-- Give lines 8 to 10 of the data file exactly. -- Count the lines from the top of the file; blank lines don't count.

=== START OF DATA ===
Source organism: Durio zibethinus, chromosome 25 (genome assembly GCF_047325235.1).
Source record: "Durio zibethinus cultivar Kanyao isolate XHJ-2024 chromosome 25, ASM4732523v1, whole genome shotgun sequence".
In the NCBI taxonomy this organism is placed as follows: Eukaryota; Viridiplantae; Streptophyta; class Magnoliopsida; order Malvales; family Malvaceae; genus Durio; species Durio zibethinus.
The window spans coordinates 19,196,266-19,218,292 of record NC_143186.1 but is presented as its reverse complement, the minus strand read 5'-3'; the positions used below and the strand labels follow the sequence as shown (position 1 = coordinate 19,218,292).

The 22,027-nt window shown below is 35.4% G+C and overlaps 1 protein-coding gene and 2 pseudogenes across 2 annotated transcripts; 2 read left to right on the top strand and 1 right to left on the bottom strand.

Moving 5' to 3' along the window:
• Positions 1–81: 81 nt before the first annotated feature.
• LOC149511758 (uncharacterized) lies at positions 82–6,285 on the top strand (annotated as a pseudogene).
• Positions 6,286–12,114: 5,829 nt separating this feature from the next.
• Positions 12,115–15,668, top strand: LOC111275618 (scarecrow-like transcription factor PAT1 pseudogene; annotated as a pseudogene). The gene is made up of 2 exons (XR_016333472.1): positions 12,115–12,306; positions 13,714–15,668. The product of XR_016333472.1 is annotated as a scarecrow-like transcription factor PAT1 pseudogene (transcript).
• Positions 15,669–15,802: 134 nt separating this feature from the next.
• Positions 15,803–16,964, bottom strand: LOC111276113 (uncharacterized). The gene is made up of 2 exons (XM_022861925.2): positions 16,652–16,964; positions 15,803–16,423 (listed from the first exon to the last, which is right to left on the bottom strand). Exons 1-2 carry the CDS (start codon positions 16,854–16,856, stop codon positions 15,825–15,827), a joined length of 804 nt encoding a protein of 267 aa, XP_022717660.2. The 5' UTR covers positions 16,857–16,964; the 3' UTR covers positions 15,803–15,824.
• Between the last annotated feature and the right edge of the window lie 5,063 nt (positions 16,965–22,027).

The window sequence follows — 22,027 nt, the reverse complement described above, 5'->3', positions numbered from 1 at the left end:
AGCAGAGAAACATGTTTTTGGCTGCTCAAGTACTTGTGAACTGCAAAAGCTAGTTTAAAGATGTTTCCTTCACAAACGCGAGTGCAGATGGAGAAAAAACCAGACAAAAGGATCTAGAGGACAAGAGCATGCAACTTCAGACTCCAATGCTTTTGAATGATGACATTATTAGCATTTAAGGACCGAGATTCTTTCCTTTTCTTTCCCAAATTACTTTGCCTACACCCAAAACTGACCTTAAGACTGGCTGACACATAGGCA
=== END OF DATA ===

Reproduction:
• LOC149511758 (uncharacterized) lies at positions 82–6,285 on the top strand (annotated as a pseudogene).
• Positions 6,286–12,114: 5,829 nt separating this feature from the next.
• Positions 12,115–15,668, top strand: LOC111275618 (scarecrow-like transcription factor PAT1 pseudogene; annotated as a pseudogene). The gene is made up of 2 exons (XR_016333472.1): positions 12,115–12,306; positions 13,714–15,668. The product of XR_016333472.1 is annotated as a scarecrow-like transcription factor PAT1 pseudogene (transcript).